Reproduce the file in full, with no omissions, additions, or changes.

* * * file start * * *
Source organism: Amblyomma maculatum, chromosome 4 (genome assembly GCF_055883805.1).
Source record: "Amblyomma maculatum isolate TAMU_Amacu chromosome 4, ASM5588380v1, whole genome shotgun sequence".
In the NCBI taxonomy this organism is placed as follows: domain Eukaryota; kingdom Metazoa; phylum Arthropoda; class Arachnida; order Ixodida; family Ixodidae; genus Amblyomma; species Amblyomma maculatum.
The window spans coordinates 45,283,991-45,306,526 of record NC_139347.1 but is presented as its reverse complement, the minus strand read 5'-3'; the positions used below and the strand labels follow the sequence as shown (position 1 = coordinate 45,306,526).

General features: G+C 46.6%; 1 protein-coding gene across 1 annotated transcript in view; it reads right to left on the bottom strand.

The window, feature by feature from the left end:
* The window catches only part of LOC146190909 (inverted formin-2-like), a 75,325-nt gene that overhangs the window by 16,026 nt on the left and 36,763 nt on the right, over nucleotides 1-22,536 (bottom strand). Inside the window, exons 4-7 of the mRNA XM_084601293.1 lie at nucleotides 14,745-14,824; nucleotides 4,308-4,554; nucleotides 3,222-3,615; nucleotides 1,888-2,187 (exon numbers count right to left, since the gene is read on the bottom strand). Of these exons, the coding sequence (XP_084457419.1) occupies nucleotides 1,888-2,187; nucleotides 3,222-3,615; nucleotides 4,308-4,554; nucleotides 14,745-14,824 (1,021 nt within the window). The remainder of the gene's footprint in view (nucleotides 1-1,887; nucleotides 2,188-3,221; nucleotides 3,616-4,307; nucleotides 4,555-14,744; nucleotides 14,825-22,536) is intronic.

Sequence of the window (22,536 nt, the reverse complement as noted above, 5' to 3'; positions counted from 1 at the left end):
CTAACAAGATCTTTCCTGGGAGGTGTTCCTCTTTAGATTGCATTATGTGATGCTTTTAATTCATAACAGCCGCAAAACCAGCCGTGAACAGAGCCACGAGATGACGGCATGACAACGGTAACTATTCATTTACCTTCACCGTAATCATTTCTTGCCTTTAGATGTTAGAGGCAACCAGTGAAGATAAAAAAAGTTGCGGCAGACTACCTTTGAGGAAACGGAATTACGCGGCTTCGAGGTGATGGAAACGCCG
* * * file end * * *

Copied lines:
Source organism: Amblyomma maculatum, chromosome 4 (genome assembly GCF_055883805.1).
Source record: "Amblyomma maculatum isolate TAMU_Amacu chromosome 4, ASM5588380v1, whole genome shotgun sequence".
In the NCBI taxonomy this organism is placed as follows: domain Eukaryota; kingdom Metazoa; phylum Arthropoda; class Arachnida; order Ixodida; family Ixodidae; genus Amblyomma; species Amblyomma maculatum.
The window spans coordinates 45,283,991-45,306,526 of record NC_139347.1 but is presented as its reverse complement, the minus strand read 5'-3'; the positions used below and the strand labels follow the sequence as shown (position 1 = coordinate 45,306,526).

General features: G+C 46.6%; 1 protein-coding gene across 1 annotated transcript in view; it reads right to left on the bottom strand.

The window, feature by feature from the left end:
* The window catches only part of LOC146190909 (inverted formin-2-like), a 75,325-nt gene that overhangs the window by 16,026 nt on the left and 36,763 nt on the right, over nucleotides 1-22,536 (bottom strand). Inside the window, exons 4-7 of the mRNA XM_084601293.1 lie at nucleotides 14,745-14,824; nucleotides 4,308-4,554; nucleotides 3,222-3,615; nucleotides 1,888-2,187 (exon numbers count right to left, since the gene is read on the bottom strand). Of these exons, the coding sequence (XP_084457419.1) occupies nucleotides 1,888-2,187; nucleotides 3,222-3,615; nucleotides 4,308-4,554; nucleotides 14,745-14,824 (1,021 nt within the window). The remainder of the gene's footprint in view (nucleotides 1-1,887; nucleotides 2,188-3,221; nucleotides 3,616-4,307; nucleotides 4,555-14,744; nucleotides 14,825-22,536) is intronic.

Sequence of the window (22,536 nt, the reverse complement as noted above, 5' to 3'; positions counted from 1 at the left end):
CTAACAAGATCTTTCCTGGGAGGTGTTCCTCTTTAGATTGCATTATGTGATGCTTTTAATTCATAACAGCCGCAAAACCAGCCGTGAACAGAGCCACGAGATGACGGCATGACAACGGTAACTATTCATTTACCTTCACCGTAATCATTTCTTGCCTTTAGATGTTAGAGGCAACCAGTGAAGATAAAAAAAGTTGCGGCAGACTACCTTTGAGGAAACGGAATTACGCGGCTTCGAGGTGATGGAAACGCCG